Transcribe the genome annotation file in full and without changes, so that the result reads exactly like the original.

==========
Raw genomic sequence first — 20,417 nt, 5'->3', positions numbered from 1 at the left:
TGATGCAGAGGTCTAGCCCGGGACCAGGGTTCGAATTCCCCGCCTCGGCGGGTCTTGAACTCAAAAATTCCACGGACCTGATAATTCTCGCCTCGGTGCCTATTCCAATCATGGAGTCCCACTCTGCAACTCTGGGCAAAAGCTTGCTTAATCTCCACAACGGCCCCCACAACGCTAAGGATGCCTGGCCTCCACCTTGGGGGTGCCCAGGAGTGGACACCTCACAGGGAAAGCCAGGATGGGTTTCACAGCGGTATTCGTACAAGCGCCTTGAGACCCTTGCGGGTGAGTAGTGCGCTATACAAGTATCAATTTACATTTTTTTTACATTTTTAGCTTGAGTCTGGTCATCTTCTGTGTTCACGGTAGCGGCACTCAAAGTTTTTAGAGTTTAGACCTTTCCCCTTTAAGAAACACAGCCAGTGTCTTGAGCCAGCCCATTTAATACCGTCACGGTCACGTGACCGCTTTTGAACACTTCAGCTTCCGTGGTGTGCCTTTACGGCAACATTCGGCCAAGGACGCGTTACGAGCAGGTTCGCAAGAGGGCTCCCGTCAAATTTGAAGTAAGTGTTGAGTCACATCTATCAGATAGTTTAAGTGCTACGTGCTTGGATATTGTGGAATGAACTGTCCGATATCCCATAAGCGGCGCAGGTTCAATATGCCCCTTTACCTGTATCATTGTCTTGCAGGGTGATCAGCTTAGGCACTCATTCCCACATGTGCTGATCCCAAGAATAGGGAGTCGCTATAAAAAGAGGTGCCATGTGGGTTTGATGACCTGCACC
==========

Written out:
Raw genomic sequence first — 20,417 nt, 5'->3', positions numbered from 1 at the left:
TGATGCAGAGGTCTAGCCCGGGACCAGGGTTCGAATTCCCCGCCTCGGCGGGTCTTGAACTCAAAAATTCCACGGACCTGATAATTCTCGCCTCGGTGCCTATTCCAATCATGGAGTCCCACTCTGCAACTCTGGGCAAAAGCTTGCTTAATCTCCACAACGGCCCCCACAACGCTAAGGATGCCTGGCCTCCACCTTGGGGGTGCCCAGGAGTGGACACCTCACAGGGAAAGCCAGGATGGGTTTCACAGCGGTATTCGTACAAGCGCCTTGAGACCCTTGCGGGTGAGTAGTGCGCTATACAAGTATCAATTTACATTTTTTTTACATTTTTAGCTTGAGTCTGGTCATCTTCTGTGTTCACGGTAGCGGCACTCAAAGTTTTTAGAGTTTAGACCTTTCCCCTTTAAGAAACACAGCCAGTGTCTTGAGCCAGCCCATTTAATACCGTCACGGTCACGTGACCGCTTTTGAACACTTCAGCTTCCGTGGTGTGCCTTTACGGCAACATTCGGCCAAGGACGCGTTACGAGCAGGTTCGCAAGAGGGCTCCCGTCAAATTTGAAGTAAGTGTTGAGTCACATCTATCAGATAGTTTAAGTGCTACGTGCTTGGATATTGTGGAATGAACTGTCCGATATCCCATAAGCGGCGCAGGTTCAATATGCCCCTTTACCTGTATCATTGTCTTGCAGGGTGATCAGCTTAGGCACTCATTCCCACATGTGCTGATCCCAAGAATAGGGAGTCGCTATAAAAAGAGGTGCCATGTGGGTTTGATGACCTGCACC